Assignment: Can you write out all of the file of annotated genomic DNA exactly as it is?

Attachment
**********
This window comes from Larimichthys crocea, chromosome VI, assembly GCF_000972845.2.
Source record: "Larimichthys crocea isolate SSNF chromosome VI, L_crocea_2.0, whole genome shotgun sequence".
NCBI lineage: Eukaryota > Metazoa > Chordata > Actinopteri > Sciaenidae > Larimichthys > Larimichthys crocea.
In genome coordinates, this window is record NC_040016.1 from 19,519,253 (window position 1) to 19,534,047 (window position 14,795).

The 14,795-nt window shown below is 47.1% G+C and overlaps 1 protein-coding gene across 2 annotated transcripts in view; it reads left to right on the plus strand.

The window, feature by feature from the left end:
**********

This window comes from Larimichthys crocea, chromosome VI, assembly GCF_000972845.2.
Source record: "Larimichthys crocea isolate SSNF chromosome VI, L_crocea_2.0, whole genome shotgun sequence".
NCBI lineage: Eukaryota > Metazoa > Chordata > Actinopteri > Sciaenidae > Larimichthys > Larimichthys crocea.
In genome coordinates, this window is record NC_040016.1 from 19,519,253 (window position 1) to 19,534,047 (window position 14,795).

The 14,795-nt window shown below is 47.1% G+C and overlaps 1 protein-coding gene across 2 annotated transcripts in view; it reads left to right on the plus strand.

The window, feature by feature from the left end: